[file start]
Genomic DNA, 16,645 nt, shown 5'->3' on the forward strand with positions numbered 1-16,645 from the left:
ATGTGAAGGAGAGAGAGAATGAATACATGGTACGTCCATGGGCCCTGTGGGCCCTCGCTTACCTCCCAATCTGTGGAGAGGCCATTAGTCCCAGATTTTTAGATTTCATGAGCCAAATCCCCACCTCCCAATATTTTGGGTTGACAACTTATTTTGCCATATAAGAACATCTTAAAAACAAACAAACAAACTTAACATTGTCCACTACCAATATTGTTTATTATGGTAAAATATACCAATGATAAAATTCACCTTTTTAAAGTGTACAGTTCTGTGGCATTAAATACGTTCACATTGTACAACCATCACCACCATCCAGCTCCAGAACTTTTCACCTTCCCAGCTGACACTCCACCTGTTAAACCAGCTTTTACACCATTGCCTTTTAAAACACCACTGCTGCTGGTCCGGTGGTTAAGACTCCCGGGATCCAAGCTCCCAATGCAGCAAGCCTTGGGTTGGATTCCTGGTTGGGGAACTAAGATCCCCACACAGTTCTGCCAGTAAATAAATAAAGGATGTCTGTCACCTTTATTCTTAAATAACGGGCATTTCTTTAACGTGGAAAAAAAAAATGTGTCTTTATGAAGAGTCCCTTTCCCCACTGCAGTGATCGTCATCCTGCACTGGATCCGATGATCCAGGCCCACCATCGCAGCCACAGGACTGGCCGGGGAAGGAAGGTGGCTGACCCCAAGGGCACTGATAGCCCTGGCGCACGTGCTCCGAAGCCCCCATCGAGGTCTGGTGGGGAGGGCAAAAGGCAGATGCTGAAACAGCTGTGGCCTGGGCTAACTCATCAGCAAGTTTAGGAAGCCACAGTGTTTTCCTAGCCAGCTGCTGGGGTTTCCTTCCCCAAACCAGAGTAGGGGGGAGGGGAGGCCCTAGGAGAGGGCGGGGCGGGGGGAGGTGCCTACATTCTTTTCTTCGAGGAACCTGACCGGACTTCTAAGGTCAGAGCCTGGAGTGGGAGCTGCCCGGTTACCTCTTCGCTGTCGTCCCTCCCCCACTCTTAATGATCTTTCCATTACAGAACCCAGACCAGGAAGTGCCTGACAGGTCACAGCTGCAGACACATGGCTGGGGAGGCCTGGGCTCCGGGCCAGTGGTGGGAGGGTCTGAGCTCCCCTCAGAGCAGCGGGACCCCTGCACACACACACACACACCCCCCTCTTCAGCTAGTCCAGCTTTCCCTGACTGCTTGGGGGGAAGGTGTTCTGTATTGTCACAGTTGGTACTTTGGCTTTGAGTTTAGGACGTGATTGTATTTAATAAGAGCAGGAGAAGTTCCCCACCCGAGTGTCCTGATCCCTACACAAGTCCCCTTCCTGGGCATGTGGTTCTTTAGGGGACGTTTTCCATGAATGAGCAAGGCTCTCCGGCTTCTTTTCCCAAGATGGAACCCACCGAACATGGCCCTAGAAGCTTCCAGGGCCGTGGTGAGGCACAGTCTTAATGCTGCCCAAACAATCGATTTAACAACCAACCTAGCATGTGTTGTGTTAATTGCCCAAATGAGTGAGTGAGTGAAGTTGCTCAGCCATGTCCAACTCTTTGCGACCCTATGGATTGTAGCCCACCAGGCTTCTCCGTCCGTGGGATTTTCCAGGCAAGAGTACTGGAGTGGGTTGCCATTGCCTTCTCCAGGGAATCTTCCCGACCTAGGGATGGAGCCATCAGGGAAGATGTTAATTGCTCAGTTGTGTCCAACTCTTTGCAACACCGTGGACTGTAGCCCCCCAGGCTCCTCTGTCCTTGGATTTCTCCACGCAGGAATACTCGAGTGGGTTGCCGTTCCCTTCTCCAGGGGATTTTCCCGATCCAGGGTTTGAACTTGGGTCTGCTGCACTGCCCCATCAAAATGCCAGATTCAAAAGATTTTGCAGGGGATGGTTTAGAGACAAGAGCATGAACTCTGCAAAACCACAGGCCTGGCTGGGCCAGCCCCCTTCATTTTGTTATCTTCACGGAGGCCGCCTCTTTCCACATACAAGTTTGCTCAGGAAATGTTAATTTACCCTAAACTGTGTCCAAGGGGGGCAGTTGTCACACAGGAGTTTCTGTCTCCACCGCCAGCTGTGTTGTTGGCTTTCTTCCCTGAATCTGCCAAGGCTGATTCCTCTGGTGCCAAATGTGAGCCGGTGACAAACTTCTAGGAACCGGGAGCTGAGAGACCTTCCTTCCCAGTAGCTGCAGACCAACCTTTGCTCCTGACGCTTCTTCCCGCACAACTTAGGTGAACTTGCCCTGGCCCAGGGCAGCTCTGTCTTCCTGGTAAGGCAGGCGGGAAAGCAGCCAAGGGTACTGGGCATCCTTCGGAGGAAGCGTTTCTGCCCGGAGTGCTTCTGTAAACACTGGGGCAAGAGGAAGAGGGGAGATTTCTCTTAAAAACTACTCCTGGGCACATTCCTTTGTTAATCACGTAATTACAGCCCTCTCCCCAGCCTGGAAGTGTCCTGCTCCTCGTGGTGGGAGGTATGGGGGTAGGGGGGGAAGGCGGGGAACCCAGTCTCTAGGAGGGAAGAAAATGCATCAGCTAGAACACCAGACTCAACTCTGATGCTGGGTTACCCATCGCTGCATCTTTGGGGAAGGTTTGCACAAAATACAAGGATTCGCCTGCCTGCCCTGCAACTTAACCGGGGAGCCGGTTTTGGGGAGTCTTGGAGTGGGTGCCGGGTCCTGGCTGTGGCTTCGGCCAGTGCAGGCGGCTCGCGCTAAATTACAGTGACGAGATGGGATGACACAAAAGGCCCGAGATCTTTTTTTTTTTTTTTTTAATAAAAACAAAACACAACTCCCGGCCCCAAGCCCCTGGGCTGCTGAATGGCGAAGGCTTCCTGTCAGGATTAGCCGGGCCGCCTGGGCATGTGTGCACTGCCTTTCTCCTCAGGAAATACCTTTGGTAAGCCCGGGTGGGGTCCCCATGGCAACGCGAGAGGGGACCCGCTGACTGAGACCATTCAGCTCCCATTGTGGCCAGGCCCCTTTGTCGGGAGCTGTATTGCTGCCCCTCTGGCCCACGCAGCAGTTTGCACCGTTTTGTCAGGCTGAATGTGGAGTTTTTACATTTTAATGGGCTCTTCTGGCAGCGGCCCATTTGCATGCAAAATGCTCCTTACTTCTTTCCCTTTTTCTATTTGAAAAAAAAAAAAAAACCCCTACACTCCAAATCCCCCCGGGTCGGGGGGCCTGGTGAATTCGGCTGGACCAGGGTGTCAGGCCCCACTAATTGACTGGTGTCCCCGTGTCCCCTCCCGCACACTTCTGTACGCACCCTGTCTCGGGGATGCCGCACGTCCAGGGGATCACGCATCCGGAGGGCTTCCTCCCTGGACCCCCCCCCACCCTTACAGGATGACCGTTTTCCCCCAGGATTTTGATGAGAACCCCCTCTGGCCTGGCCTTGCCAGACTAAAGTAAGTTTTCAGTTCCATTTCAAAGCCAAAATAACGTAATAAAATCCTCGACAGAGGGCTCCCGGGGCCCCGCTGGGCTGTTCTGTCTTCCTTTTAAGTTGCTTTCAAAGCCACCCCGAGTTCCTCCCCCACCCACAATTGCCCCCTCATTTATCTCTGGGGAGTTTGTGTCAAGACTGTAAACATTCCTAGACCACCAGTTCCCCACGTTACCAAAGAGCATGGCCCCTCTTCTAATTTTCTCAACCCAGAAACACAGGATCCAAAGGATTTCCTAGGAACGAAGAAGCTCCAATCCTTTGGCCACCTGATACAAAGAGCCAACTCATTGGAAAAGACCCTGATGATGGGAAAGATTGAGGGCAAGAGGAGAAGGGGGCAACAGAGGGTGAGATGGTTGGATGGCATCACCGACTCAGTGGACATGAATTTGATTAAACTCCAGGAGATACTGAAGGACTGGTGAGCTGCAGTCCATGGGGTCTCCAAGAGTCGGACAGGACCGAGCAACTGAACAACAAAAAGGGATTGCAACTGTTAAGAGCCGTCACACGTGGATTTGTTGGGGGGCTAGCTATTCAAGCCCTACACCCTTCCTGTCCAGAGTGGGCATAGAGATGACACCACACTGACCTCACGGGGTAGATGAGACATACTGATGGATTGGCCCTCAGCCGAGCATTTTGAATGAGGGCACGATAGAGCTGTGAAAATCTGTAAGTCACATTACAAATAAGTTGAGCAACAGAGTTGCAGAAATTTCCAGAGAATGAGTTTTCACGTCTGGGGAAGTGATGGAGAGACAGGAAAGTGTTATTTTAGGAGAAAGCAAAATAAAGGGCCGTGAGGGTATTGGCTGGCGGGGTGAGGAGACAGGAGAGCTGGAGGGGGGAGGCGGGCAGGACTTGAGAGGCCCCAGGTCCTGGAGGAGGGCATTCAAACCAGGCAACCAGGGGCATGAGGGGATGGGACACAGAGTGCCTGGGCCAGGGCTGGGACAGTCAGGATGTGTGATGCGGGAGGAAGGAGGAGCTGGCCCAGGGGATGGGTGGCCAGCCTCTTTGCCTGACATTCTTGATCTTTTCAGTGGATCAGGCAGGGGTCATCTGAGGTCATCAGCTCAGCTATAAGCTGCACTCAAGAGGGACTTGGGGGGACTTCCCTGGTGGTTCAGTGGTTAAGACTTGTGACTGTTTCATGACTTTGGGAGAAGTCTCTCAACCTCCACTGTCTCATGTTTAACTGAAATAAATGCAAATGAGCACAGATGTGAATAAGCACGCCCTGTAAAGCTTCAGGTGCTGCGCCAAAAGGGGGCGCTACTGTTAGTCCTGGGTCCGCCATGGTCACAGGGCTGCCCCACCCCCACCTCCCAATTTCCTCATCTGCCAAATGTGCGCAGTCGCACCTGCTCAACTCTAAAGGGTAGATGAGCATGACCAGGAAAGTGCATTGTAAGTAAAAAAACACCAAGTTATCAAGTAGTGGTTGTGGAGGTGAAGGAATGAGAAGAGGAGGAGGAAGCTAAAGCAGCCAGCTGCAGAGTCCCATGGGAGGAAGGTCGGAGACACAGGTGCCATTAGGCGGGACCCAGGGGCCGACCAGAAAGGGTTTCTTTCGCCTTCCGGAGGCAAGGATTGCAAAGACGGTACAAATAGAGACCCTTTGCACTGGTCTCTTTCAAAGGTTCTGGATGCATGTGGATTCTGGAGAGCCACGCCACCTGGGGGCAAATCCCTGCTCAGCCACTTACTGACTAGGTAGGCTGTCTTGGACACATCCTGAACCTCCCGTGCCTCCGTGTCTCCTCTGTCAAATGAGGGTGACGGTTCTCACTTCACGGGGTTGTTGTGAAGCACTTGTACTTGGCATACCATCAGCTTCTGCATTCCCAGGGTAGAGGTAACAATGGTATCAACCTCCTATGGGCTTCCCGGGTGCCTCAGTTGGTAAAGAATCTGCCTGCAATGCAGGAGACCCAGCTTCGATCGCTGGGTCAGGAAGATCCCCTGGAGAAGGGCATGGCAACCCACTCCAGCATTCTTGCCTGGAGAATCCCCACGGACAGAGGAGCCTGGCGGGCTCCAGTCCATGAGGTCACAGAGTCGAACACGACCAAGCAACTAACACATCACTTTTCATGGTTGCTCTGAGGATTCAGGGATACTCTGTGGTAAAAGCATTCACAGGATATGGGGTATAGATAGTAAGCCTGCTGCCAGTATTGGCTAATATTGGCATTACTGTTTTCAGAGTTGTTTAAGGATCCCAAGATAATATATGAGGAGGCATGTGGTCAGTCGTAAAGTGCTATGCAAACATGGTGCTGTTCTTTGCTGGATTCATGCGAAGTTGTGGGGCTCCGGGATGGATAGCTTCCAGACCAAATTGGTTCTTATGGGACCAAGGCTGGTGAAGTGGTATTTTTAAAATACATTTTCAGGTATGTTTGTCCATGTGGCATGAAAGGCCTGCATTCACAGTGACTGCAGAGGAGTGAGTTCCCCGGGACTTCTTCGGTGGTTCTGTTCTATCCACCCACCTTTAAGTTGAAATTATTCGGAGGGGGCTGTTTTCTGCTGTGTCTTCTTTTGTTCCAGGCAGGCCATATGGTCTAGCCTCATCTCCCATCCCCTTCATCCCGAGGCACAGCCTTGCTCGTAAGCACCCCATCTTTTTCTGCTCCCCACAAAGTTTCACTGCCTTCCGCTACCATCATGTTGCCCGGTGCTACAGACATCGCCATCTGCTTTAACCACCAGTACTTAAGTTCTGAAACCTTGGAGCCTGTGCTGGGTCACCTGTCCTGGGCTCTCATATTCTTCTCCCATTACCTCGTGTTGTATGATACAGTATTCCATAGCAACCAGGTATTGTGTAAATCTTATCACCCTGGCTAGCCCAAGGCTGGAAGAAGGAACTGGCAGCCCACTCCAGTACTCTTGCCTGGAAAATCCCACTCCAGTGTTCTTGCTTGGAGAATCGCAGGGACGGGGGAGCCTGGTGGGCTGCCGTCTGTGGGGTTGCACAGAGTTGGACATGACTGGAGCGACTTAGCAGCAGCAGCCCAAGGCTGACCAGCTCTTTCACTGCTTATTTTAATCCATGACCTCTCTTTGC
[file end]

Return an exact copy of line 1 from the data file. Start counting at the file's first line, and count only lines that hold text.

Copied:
Genomic DNA, 16,645 nt, shown 5'->3' on the forward strand with positions numbered 1-16,645 from the left: